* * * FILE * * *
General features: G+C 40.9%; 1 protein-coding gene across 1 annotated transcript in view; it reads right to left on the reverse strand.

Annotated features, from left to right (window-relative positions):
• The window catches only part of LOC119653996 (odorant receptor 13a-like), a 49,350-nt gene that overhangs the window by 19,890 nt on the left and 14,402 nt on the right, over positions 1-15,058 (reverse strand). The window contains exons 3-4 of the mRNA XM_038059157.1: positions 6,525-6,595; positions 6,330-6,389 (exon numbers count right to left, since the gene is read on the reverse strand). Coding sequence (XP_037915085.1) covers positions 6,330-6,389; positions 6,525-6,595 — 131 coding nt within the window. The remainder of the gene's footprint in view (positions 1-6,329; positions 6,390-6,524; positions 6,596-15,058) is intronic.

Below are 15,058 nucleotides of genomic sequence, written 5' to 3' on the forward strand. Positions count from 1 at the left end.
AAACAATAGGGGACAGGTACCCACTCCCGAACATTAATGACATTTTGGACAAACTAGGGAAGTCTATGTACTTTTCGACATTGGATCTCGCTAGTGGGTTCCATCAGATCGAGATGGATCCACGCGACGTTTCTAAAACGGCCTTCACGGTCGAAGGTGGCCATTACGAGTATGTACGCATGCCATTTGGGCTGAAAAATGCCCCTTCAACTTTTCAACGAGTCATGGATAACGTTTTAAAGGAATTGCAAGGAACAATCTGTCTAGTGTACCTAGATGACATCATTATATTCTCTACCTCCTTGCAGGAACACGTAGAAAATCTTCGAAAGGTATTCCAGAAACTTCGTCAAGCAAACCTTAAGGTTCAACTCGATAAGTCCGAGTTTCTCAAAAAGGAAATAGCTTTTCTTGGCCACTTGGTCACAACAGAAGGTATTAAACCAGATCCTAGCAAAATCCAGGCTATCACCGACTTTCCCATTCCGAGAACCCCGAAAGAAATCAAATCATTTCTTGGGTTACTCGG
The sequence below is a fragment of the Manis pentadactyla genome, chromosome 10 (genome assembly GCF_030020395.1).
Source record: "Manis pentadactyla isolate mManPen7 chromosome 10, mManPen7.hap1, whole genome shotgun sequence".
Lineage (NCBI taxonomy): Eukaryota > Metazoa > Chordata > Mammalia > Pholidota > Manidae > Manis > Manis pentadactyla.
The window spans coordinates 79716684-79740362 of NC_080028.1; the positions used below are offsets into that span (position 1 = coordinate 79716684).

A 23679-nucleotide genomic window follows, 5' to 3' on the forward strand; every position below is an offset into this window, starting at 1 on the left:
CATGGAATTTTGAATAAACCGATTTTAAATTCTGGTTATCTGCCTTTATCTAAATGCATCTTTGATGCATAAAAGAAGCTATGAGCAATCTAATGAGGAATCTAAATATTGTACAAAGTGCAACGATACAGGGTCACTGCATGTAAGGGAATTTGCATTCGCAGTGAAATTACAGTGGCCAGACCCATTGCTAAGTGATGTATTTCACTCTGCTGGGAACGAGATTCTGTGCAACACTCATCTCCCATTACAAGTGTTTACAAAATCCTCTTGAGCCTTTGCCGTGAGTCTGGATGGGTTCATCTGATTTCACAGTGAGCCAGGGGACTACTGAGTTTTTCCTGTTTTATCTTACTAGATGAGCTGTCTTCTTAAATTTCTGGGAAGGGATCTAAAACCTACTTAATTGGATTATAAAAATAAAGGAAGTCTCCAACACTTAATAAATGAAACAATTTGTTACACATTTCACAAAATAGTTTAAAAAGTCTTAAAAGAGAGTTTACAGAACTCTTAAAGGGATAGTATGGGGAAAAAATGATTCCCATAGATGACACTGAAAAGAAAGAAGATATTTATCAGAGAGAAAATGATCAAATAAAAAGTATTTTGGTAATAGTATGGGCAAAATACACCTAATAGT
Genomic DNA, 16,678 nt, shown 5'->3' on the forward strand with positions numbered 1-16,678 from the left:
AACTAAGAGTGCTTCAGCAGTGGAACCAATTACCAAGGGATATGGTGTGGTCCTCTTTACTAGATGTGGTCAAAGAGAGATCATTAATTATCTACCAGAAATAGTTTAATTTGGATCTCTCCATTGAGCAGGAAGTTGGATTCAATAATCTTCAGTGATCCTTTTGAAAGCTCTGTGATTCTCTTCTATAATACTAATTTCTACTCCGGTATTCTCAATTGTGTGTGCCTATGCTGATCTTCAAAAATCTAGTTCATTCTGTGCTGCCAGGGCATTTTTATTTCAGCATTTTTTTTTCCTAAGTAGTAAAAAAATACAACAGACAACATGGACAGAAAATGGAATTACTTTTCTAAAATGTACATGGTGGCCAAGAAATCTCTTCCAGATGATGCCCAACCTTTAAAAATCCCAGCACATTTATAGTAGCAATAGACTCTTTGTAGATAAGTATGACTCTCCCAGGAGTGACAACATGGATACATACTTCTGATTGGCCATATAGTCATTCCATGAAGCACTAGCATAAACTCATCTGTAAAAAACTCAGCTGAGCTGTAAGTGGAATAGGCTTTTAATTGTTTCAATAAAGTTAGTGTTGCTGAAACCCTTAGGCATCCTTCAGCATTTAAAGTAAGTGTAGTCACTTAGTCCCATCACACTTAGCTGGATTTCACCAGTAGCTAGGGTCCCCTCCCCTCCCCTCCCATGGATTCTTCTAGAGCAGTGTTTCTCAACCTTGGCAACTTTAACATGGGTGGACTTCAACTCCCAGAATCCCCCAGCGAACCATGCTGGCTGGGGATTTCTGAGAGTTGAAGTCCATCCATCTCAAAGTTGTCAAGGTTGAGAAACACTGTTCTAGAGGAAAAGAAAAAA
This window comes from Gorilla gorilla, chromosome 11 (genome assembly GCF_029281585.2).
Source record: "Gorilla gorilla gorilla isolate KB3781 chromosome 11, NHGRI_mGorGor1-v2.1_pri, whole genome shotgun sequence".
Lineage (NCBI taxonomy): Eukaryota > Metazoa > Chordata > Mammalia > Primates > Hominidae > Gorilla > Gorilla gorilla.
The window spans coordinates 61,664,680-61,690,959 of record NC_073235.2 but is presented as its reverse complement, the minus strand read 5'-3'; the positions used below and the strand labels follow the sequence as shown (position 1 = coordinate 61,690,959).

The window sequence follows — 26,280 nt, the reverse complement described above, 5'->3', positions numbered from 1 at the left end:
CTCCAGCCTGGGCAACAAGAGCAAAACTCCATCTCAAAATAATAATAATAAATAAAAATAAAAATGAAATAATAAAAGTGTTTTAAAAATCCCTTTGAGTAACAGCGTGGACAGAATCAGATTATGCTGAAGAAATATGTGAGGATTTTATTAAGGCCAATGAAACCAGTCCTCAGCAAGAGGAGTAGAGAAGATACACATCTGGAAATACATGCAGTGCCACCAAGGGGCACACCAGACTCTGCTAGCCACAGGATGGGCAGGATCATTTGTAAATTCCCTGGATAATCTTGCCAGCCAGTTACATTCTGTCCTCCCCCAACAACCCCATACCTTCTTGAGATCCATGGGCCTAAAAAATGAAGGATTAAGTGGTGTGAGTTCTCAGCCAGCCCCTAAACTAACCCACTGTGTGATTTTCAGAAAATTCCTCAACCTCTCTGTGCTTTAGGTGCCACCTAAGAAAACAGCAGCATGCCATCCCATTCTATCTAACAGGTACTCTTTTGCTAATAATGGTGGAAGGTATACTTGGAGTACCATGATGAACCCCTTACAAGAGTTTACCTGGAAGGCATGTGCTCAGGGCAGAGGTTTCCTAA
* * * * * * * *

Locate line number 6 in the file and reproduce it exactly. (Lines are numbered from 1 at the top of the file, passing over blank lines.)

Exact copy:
The sequence below is a fragment of the Manis pentadactyla genome, chromosome 10 (genome assembly GCF_030020395.1).